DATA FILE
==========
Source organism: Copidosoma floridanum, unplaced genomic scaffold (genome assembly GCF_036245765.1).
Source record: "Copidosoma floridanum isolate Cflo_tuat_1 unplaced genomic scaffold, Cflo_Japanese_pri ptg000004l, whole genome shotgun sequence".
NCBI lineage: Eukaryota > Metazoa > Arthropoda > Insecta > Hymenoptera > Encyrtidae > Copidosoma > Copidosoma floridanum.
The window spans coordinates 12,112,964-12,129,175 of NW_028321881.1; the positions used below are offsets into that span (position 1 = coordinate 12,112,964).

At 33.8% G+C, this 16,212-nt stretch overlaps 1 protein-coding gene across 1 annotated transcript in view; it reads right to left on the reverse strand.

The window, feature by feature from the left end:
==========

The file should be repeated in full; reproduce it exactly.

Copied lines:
Source organism: Copidosoma floridanum, unplaced genomic scaffold (genome assembly GCF_036245765.1).
Source record: "Copidosoma floridanum isolate Cflo_tuat_1 unplaced genomic scaffold, Cflo_Japanese_pri ptg000004l, whole genome shotgun sequence".
NCBI lineage: Eukaryota > Metazoa > Arthropoda > Insecta > Hymenoptera > Encyrtidae > Copidosoma > Copidosoma floridanum.
The window spans coordinates 12,112,964-12,129,175 of NW_028321881.1; the positions used below are offsets into that span (position 1 = coordinate 12,112,964).

At 33.8% G+C, this 16,212-nt stretch overlaps 1 protein-coding gene across 1 annotated transcript in view; it reads right to left on the reverse strand.

The window, feature by feature from the left end: